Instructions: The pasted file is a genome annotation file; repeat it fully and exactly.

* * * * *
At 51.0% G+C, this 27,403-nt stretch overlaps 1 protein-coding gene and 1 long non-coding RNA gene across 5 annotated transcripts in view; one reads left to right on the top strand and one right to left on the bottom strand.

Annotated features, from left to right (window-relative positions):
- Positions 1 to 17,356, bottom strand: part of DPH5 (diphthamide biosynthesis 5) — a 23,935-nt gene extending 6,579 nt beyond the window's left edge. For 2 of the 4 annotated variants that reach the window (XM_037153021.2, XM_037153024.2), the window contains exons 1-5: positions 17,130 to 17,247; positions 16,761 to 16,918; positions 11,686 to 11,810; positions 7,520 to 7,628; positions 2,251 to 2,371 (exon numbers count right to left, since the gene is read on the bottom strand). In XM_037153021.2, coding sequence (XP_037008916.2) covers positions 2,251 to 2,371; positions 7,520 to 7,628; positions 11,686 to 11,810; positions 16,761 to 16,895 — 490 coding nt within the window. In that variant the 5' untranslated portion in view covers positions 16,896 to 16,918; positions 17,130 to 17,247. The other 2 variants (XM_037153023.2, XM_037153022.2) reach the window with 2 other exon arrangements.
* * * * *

At 51.0% G+C, this 27,403-nt stretch overlaps 1 protein-coding gene and 1 long non-coding RNA gene across 5 annotated transcripts in view; one reads left to right on the top strand and one right to left on the bottom strand.

Annotated features, from left to right (window-relative positions):
- Positions 1 to 17,356, bottom strand: part of DPH5 (diphthamide biosynthesis 5) — a 23,935-nt gene extending 6,579 nt beyond the window's left edge. For 2 of the 4 annotated variants that reach the window (XM_037153021.2, XM_037153024.2), the window contains exons 1-5: positions 17,130 to 17,247; positions 16,761 to 16,918; positions 11,686 to 11,810; positions 7,520 to 7,628; positions 2,251 to 2,371 (exon numbers count right to left, since the gene is read on the bottom strand). In XM_037153021.2, coding sequence (XP_037008916.2) covers positions 2,251 to 2,371; positions 7,520 to 7,628; positions 11,686 to 11,810; positions 16,761 to 16,895 — 490 coding nt within the window. In that variant the 5' untranslated portion in view covers positions 16,896 to 16,918; positions 17,130 to 17,247. The other 2 variants (XM_037153023.2, XM_037153022.2) reach the window with 2 other exon arrangements.